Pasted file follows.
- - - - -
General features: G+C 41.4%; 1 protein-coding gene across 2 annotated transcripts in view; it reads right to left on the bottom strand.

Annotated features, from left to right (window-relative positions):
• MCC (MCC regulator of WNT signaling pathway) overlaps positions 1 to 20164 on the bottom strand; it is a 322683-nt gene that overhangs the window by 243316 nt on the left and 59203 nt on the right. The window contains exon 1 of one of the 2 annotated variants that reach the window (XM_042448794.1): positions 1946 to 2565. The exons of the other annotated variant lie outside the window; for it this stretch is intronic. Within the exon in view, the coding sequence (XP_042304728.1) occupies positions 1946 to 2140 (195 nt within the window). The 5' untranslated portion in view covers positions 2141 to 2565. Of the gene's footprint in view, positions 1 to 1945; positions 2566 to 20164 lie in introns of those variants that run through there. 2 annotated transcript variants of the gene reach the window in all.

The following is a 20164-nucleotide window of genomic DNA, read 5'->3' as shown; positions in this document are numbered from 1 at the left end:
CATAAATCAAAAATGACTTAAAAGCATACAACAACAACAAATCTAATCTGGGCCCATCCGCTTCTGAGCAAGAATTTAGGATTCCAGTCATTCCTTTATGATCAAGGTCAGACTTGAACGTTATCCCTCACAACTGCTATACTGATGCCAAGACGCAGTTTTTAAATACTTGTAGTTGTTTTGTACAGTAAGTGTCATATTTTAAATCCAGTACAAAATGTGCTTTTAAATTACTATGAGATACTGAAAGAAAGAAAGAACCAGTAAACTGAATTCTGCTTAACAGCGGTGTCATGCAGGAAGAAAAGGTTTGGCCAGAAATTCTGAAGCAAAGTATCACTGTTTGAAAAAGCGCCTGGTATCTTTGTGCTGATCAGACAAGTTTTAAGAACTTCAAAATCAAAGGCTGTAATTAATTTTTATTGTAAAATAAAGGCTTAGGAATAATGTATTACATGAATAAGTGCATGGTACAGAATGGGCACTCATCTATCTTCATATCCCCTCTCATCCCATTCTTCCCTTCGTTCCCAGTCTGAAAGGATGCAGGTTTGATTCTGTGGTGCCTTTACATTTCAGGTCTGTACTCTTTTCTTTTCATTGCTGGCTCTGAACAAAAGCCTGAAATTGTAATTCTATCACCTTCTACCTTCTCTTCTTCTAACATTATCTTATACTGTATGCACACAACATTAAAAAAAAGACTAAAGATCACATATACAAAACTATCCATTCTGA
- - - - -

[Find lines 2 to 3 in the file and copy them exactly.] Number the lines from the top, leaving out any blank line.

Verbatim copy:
Annotated features, from left to right (window-relative positions):
• MCC (MCC regulator of WNT signaling pathway) overlaps positions 1 to 20164 on the bottom strand; it is a 322683-nt gene that overhangs the window by 243316 nt on the left and 59203 nt on the right. The window contains exon 1 of one of the 2 annotated variants that reach the window (XM_042448794.1): positions 1946 to 2565. The exons of the other annotated variant lie outside the window; for it this stretch is intronic. Within the exon in view, the coding sequence (XP_042304728.1) occupies positions 1946 to 2140 (195 nt within the window). The 5' untranslated portion in view covers positions 2141 to 2565. Of the gene's footprint in view, positions 1 to 1945; positions 2566 to 20164 lie in introns of those variants that run through there. 2 annotated transcript variants of the gene reach the window in all.